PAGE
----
Trial: School Board Members 'Did Not Believe in Evolution'

HARRISBURG, Pa. (AP) -- A former physics teacher testified that his rural school board ignored faculty protests before deciding to introduce the concept of "intelligent design'' to high school students.

"I saw a district in which teachers were not respected for their professional expertise,'' Bryan Rehm, a former teacher at Dover High School, said Tuesday.

Rehm, who now teaches in another district, is a plaintiff in the nation's first trial over whether public schools can teach "intelligent design.''


SPECIAL REPORT
Evolution & Intelligent Design

PART 1
An Ambiguous Assault on Evolution
This Trojan Horse for Creationism has become very popular. But who is being duped? And what does it all mean for morality?

PART 2
'The Death of Science'
Intelligent design is presented as a legitimate scientific theory and an alternative to Darwinism, but a close look at the arguments shows they don't pass scientific muster. So why are scientists worried?

PART 3
Belief Posing as Theory
As evolution takes a beating, scientists remind us of the difference between fact, theory and belief.

PART 4: Coming Tuesday
Anti-evolution Attacks on the Rise
Attacks on evolution are on the rise once again in America. Learn about recent legislation in various states challenging evolution's place in the public school curriculum.

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Eight Dover families are trying to have the controversial concept removed from the curriculum, arguing that it violates the constitutional separation of church and state. They say it effectively promotes the Bible's view of creation.

Proponents of intelligent design argue that life on Earth was the product of an unidentified intelligent force, and that Charles Darwin's theory of natural selection cannot fully explain the origin of life or the emergence of highly complex life forms. Scientists counter that evolution is a well established theory and that intelligent design is not a theory at all, but rather a belief.

Aralene "Barrie'' Callahan, a former member of the Dover school board and another plaintiff in the case, said that at least two board members made statements during meetings that made her believe the new policy was religiously based.

At a retreat in March 2003, a board member "expressed he did not believe in evolution and if evolution was part of the biology curriculum, creationism had to be shared 50-50,'' Callahan testified.

At a school board meeting in June 2004, when she was no longer on the board, Callahan recalled another board member complaining that a biology book recommended by the administration was "laced with Darwinism.''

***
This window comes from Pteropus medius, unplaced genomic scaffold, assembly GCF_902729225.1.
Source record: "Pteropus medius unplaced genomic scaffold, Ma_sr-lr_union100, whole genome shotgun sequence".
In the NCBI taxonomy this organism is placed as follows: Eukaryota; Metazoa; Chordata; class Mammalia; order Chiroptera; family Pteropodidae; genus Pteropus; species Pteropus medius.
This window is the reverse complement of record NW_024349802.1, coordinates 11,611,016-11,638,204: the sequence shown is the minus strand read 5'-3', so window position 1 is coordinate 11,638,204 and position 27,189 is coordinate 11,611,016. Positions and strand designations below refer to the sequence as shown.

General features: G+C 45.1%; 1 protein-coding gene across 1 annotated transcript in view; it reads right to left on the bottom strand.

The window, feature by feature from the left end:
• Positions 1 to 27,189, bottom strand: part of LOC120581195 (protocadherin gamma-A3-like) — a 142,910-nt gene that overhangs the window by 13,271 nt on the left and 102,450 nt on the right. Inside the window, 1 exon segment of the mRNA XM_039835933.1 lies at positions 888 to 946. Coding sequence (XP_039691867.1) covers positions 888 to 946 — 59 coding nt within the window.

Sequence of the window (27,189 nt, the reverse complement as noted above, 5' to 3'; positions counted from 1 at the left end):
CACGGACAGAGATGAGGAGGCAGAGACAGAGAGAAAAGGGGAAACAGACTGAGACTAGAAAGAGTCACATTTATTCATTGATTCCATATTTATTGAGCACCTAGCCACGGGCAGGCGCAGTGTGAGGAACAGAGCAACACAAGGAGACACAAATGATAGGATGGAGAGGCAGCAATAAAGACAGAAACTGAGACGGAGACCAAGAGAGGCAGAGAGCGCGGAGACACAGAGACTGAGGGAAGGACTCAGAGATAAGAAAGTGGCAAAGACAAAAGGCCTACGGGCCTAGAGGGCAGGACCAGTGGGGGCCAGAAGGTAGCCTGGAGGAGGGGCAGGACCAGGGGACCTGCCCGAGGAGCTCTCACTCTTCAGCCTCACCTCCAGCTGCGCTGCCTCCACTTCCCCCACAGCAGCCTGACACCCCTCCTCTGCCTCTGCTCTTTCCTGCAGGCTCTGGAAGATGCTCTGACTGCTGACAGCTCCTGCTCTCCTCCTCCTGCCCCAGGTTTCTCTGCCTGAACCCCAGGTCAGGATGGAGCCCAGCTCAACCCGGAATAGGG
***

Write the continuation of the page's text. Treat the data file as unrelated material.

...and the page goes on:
"They were pretty much downplaying evolution as something that was credible,'' she said.

In October 2004, the board voted 6-3 to require teachers to read a brief statement about intelligent design to students before classes on evolution. The statement says Darwin's theory is "not a fact'' and has inexplicable "gaps,'' and refers students to an intelligent-design textbook for more information.

In a separate development Tuesday, two freelance newspaper reporters who covered the school board in June 2004 both invoked their First Amendment rights and declined to provide a deposition to lawyers for the school district.

Both are expected in court Wednesday to respond to a subpoena to testify at trial, said Niles Benn, a lawyer for the newspapers. Lawyers for the school district have questioned the accuracy of articles in which the reporters wrote that board members discussed creationism during public meetings.

In other testimony Tuesday, plaintiff Tammy Kitzmiller said that in January, her younger daughter opted out of hearing the statement -- an option given all students -- putting her in an awkward position.

"My 14-year-old daughter had to make the choice between staying in the classroom and being confused ... or she had to be singled out and face the possible ridicule of her friends and classmates,'' she said.

The Dover Area School District, which serves about 3,500 students, is believed to be the nation's first school system to mandate that students be exposed to the intelligent design concept. It argues it is not endorsing any religious view and only letting students know there are differences of opinion about evolution.

The non-jury trial is expected to take five weeks.

LiveScience staff contributed to this report.